"Like anybody else in the parish, I was finding names and stories about people and then learned to rejoice in their good work," he said. "So I guess for all of us, this would be saddening and disappointing."

Maybe nobody really knew Sandusky. Former NFL coach Dick Vermeil wrote the forward in Sandusky's book. He called him "a man who has risen to the upper echelon of the coaching profession, both as a football coach and a humanitarian."

Vermeil got to know Sandusky through charity work. He did speaking engagements for him and golfed with him. He hasn't spoken to him since the scandal broke.

"It's a blindside," Vermeil said. "That's all I can say.

"If it's true, he's a sick man. He had an illness none of us knew about. That's all."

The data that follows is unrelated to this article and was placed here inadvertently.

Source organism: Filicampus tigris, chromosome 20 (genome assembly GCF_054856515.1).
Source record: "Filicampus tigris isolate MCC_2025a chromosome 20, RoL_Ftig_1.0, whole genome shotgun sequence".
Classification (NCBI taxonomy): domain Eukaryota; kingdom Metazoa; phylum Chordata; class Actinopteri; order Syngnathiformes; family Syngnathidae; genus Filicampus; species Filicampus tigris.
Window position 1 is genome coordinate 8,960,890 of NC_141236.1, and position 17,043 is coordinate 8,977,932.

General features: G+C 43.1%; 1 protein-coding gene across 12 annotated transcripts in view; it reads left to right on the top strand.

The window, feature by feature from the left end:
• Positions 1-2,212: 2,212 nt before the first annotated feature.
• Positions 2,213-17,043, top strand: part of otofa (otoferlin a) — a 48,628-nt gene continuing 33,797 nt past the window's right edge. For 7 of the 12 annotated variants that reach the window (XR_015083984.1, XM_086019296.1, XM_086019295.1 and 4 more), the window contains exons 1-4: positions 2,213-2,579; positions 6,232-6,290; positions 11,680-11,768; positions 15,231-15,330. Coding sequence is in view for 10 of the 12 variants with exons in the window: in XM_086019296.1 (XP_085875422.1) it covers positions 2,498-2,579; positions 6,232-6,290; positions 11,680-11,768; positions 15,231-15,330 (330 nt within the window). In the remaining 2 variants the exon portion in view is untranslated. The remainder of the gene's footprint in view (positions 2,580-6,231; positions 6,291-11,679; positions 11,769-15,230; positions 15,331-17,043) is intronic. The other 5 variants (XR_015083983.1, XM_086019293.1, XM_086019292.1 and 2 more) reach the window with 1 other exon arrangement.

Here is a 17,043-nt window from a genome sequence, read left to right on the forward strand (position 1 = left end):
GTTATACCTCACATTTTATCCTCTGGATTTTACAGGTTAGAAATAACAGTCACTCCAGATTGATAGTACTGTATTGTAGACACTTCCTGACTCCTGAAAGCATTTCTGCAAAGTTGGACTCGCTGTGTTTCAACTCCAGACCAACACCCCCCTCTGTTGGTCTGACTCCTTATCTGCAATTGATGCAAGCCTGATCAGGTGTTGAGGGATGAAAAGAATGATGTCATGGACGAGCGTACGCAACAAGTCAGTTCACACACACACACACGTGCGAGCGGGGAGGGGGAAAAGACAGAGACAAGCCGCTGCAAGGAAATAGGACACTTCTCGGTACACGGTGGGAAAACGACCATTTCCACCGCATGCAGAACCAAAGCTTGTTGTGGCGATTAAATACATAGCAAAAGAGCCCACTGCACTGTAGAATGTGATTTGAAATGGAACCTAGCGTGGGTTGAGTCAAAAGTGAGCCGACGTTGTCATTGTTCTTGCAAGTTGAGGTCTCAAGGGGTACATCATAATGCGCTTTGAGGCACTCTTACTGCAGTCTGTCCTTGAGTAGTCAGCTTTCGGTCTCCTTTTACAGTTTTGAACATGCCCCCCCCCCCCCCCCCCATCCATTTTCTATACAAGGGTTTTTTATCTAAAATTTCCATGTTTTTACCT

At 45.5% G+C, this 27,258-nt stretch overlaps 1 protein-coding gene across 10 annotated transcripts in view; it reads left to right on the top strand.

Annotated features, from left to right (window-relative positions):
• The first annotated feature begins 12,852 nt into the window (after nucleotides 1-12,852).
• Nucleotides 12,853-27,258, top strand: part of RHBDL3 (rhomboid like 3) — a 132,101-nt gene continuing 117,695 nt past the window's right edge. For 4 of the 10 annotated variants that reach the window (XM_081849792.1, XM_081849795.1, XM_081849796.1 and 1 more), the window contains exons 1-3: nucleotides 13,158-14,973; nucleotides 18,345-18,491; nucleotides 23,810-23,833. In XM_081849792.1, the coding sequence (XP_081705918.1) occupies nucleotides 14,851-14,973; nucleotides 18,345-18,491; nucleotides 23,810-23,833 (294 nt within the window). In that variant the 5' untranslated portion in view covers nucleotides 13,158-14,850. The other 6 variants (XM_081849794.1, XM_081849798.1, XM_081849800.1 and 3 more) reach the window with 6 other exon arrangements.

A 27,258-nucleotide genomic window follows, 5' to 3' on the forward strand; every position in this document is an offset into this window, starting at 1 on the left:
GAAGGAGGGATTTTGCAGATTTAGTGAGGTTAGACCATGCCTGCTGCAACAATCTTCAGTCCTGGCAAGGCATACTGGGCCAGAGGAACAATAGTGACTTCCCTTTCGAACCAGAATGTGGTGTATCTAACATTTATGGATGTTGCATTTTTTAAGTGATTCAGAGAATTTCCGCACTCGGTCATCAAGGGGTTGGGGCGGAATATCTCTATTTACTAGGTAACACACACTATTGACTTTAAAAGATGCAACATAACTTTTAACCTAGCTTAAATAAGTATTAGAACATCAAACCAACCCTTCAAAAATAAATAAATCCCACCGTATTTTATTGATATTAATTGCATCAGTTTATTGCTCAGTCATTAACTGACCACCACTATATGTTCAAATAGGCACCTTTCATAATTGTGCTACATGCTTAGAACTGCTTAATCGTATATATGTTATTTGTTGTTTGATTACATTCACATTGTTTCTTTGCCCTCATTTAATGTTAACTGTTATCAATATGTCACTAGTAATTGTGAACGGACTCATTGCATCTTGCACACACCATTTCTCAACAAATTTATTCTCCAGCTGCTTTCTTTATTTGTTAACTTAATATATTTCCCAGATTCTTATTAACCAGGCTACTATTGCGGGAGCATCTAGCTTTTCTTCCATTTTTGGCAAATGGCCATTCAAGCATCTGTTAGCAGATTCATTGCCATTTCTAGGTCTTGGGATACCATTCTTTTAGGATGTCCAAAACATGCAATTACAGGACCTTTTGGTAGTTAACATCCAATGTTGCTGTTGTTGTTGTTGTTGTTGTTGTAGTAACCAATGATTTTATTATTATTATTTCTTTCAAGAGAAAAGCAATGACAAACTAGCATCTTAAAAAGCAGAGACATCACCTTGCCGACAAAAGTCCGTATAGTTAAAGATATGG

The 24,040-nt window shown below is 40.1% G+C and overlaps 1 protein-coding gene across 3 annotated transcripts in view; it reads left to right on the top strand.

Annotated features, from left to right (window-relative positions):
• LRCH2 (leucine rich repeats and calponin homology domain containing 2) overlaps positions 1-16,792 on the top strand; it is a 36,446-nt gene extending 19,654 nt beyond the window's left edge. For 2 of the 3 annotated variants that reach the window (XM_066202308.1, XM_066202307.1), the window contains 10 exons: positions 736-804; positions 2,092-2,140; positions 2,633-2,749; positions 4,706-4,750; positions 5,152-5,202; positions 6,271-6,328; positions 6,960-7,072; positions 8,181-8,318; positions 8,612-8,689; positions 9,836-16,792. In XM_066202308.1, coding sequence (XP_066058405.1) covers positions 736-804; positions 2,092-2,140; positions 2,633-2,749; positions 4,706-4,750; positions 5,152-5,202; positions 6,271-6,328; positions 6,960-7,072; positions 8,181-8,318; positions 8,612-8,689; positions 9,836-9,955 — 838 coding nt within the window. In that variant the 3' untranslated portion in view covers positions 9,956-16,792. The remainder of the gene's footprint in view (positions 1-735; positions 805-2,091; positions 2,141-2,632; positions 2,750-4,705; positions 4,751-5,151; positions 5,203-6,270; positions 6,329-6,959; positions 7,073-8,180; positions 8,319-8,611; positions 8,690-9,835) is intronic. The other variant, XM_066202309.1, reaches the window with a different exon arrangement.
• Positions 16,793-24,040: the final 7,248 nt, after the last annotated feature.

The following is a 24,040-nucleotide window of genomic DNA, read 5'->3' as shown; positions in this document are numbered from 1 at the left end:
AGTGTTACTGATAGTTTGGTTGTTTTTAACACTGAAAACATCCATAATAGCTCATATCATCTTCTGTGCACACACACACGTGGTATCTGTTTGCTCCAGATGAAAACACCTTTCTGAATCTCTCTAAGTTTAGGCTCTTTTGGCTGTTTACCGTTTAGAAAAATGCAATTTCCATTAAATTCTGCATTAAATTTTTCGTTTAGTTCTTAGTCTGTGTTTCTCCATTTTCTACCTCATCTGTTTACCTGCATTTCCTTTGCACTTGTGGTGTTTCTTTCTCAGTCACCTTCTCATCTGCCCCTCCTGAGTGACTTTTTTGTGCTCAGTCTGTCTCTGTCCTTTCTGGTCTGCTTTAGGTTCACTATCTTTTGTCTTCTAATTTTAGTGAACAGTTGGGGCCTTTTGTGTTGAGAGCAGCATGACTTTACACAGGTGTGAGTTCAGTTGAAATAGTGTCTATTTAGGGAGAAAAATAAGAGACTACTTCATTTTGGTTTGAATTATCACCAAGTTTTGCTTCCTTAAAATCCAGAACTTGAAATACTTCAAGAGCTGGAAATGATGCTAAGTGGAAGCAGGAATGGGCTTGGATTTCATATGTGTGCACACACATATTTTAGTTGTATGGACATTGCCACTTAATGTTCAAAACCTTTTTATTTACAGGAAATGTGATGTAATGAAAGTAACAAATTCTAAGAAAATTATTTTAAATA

Richeal wishes it would all go away. He says his dad, who's in his 80s, is sick and distraught over it. Richeal remembers a time, in the late 1990s, when he believes Paterno lost some of his faith in Sandusky. In the old days, Paterno trusted that Sandusky's defense would close out games. But toward the end, Paterno sometimes changed up Sandusky's plans.

"I think toward the end, their relationship wasn't as good," Richeal said. "I don't know the reasons, and I didn't pry into it and ask why. But I don't think it was as good as it was."

In 1998, the first allegations against Sandusky were investigated but weren't prosecuted. Richeal refuses to speculate on whether that had any impact on the coaches' relationship or on whether it caused Sandusky to retire in 1999 at the age of 55.

Richeal was up late Wednesday night watching the events unfold on TV as Paterno was fired and students protested in the streets of State College. He can't believe what is going on at the school, his school. He can't believe much of anything anymore.

Elizabeth Merrill is a senior writer for ESPN.com. She can be reached at merrill2323@hotmail.com.